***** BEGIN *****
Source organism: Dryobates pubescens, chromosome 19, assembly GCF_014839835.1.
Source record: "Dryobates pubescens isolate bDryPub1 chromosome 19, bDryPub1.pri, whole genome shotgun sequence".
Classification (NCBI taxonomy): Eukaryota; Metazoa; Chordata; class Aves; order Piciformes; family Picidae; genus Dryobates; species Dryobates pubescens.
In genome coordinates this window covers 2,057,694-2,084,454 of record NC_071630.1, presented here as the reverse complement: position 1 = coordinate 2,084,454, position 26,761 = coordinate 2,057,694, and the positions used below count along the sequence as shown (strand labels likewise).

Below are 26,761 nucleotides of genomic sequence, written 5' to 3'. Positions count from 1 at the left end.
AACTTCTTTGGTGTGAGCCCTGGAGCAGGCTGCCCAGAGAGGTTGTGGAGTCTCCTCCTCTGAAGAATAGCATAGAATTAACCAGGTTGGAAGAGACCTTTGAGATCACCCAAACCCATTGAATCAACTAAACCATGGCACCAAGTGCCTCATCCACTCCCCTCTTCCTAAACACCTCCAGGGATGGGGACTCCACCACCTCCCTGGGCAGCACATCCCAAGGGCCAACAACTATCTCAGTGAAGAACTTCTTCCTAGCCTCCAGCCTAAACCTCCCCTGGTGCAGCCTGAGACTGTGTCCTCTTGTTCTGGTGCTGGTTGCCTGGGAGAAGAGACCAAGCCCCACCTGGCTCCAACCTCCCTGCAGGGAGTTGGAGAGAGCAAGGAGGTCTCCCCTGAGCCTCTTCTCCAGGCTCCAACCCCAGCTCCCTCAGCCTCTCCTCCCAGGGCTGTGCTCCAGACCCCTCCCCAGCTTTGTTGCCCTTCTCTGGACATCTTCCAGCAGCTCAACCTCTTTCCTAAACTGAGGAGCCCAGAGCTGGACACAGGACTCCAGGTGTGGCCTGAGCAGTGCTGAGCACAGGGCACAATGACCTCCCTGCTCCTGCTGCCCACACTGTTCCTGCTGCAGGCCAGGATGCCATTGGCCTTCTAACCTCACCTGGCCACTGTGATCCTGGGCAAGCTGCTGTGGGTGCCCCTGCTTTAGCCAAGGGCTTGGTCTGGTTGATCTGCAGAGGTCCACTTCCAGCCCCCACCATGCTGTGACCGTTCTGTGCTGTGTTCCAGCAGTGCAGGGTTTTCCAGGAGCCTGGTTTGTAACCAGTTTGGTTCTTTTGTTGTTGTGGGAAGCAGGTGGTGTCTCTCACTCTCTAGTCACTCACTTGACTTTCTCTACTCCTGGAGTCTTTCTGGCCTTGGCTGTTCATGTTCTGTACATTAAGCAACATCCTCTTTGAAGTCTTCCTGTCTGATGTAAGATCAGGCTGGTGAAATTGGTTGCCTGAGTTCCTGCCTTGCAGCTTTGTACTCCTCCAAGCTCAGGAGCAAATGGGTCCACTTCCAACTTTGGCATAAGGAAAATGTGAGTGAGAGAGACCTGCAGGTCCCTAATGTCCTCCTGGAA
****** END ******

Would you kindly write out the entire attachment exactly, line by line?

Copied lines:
Source organism: Dryobates pubescens, chromosome 19, assembly GCF_014839835.1.
Source record: "Dryobates pubescens isolate bDryPub1 chromosome 19, bDryPub1.pri, whole genome shotgun sequence".
Classification (NCBI taxonomy): Eukaryota; Metazoa; Chordata; class Aves; order Piciformes; family Picidae; genus Dryobates; species Dryobates pubescens.
In genome coordinates this window covers 2,057,694-2,084,454 of record NC_071630.1, presented here as the reverse complement: position 1 = coordinate 2,084,454, position 26,761 = coordinate 2,057,694, and the positions used below count along the sequence as shown (strand labels likewise).

Below are 26,761 nucleotides of genomic sequence, written 5' to 3'. Positions count from 1 at the left end.
AACTTCTTTGGTGTGAGCCCTGGAGCAGGCTGCCCAGAGAGGTTGTGGAGTCTCCTCCTCTGAAGAATAGCATAGAATTAACCAGGTTGGAAGAGACCTTTGAGATCACCCAAACCCATTGAATCAACTAAACCATGGCACCAAGTGCCTCATCCACTCCCCTCTTCCTAAACACCTCCAGGGATGGGGACTCCACCACCTCCCTGGGCAGCACATCCCAAGGGCCAACAACTATCTCAGTGAAGAACTTCTTCCTAGCCTCCAGCCTAAACCTCCCCTGGTGCAGCCTGAGACTGTGTCCTCTTGTTCTGGTGCTGGTTGCCTGGGAGAAGAGACCAAGCCCCACCTGGCTCCAACCTCCCTGCAGGGAGTTGGAGAGAGCAAGGAGGTCTCCCCTGAGCCTCTTCTCCAGGCTCCAACCCCAGCTCCCTCAGCCTCTCCTCCCAGGGCTGTGCTCCAGACCCCTCCCCAGCTTTGTTGCCCTTCTCTGGACATCTTCCAGCAGCTCAACCTCTTTCCTAAACTGAGGAGCCCAGAGCTGGACACAGGACTCCAGGTGTGGCCTGAGCAGTGCTGAGCACAGGGCACAATGACCTCCCTGCTCCTGCTGCCCACACTGTTCCTGCTGCAGGCCAGGATGCCATTGGCCTTCTAACCTCACCTGGCCACTGTGATCCTGGGCAAGCTGCTGTGGGTGCCCCTGCTTTAGCCAAGGGCTTGGTCTGGTTGATCTGCAGAGGTCCACTTCCAGCCCCCACCATGCTGTGACCGTTCTGTGCTGTGTTCCAGCAGTGCAGGGTTTTCCAGGAGCCTGGTTTGTAACCAGTTTGGTTCTTTTGTTGTTGTGGGAAGCAGGTGGTGTCTCTCACTCTCTAGTCACTCACTTGACTTTCTCTACTCCTGGAGTCTTTCTGGCCTTGGCTGTTCATGTTCTGTACATTAAGCAACATCCTCTTTGAAGTCTTCCTGTCTGATGTAAGATCAGGCTGGTGAAATTGGTTGCCTGAGTTCCTGCCTTGCAGCTTTGTACTCCTCCAAGCTCAGGAGCAAATGGGTCCACTTCCAACTTTGGCATAAGGAAAATGTGAGTGAGAGAGACCTGCAGGTCCCTAATGTCCTCCTGGAA